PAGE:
The processor 12 is connected to a bus 18, to which are connected a variety of data storage devices and input and output devices. For example, a fixed disk drive 20 containing a computer-readable medium, from which GUI software 16 may be loaded into memory 14, may be attached to the bus 18. Additionally, a removable media disk drive 22 that receives removable computer-readable media 24 may be attached to the bus 18. The removable media 24 may comprise a floppy disk, a CD-ROM or DVD-ROM, a magnetic tape, high-capacity removable media, or the like. Removable media 24 may contain a variety of digital data, and in particular may contain GUI software 16. The software 16 may be copied from the removable media 24 to the fixed disk drive 20, and subsequently loaded into memory 14 from the fixed disk drive 20. Alternatively, the software 16 may be loaded directly from the removable media 24 into the memory 14.
Also connected to the bus 18 are input devices such as a keyboard 26 and a mouse 28, as well known in the art. The computer system 10 may additionally include output devices such as a printer 30 or display device 32. Display device 32 may comprise a traditional CRT monitor, a liquid crystal display (LCD), or the like.
In operation, software 16 executing on the computer system 10 provides a GUI environment to the user on the display device 32, as displayed, for example, in
A well-known advantage of a GUI environment is that it allows a user to simultaneously work with multiple, disparate applications, each running in a separate window. For example,
The windows 36, 38, 40 may be grouped together in a variety of ways. In one embodiment, a window group icon 48 is added to each window 36, 38, 40, 42, 44 by the GUI window manager. The window group icon 48 preferably appears in the window title bar, adjacent the familiar minimize, maximize, and close buttons 46 (in the Windows® desktop environment; other GUI environments typically include similar window management buttons). The window group icon 48 preferably includes a graphic suggestive of grouping windows, such as the two blocks and double-headed arrow as depicted in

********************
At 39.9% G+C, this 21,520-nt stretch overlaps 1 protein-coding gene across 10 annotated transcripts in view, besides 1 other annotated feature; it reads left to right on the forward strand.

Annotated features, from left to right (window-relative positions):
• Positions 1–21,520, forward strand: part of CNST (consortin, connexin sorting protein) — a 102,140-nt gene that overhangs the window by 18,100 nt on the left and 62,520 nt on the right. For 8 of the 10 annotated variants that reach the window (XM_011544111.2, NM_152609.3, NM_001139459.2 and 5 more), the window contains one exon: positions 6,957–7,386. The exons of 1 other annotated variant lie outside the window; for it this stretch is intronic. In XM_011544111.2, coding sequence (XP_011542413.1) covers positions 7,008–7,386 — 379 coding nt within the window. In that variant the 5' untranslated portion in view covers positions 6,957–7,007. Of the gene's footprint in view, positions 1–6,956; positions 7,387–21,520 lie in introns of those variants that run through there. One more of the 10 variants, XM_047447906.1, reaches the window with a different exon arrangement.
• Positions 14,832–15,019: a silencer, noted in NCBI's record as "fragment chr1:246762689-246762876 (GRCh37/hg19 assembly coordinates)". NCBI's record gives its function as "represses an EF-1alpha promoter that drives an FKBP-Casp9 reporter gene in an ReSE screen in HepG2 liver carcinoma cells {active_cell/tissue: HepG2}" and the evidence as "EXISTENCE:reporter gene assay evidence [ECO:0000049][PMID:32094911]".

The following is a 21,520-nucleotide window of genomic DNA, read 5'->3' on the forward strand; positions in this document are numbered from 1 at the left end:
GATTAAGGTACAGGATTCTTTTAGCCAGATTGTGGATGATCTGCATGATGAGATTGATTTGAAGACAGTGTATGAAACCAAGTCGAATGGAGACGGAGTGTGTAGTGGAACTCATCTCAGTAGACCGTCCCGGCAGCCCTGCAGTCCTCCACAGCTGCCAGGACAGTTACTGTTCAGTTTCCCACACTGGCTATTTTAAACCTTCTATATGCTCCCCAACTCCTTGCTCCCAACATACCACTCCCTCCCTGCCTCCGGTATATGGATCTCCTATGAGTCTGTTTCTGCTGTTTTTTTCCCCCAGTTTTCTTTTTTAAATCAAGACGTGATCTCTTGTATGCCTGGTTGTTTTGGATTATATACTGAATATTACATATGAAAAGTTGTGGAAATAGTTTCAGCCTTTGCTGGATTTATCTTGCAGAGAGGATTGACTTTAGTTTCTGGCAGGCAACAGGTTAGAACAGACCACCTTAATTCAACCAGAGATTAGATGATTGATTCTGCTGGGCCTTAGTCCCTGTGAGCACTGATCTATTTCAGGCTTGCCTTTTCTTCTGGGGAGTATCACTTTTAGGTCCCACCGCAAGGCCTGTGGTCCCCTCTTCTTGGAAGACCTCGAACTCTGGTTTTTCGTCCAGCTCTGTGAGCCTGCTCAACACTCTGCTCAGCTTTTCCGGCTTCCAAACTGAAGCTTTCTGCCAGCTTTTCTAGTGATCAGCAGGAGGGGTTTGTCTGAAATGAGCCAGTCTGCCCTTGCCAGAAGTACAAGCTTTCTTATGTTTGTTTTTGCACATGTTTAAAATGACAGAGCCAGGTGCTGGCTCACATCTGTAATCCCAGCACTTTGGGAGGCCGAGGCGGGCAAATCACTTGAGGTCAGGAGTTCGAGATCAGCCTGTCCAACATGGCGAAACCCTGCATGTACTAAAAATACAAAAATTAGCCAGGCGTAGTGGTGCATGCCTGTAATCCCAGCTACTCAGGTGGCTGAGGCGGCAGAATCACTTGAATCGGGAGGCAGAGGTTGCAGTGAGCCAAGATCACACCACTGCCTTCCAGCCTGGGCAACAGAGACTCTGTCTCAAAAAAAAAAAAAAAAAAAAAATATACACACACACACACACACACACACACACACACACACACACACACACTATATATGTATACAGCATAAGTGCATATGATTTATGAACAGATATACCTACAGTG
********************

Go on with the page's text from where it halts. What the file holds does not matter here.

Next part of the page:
According to another embodiment of the present invention, a group is established by the user by entering keystrokes, as opposed to the drag and drop operation of the GUI environment. To form a group, a user may select a first window 36. With the window 36 selected, or receiving the GUI environment focus, the user inputs a window group keystroke combination. The user then selects another window 38, and enters a window group keystroke combination. This ties the two windows 36, 38 together in a group. Additional windows, such as window 40, may be added to the group similarly. Preferably, the window group keystroke combination is a keystroke combination that is not recognized or acted upon by the application running in the relevant window 36, 38, 40. For example, the window group keystroke combination may include one or more qualifier keys, such as CTRL, ALT, SHIFT, or the like, and one or more “regular” keys, such as WG, representing “Window Group.” Preferably, the same window group keystroke combination is used to select each of the windows 36, 38, 40 to be added to the group. Alternatively, a first window group keystroke combination may be utilized upon selecting the first window 36 such as for example, CTRL-PageUp, to mimic the “pick up” phase of the drag and drop operation. A second window group keystroke combination may then be used upon selecting the second window 38, such as CTRL-PageDown. The use of separate window group keystroke combinations more closely mimics the “drag and drop” operation using the GUI environment.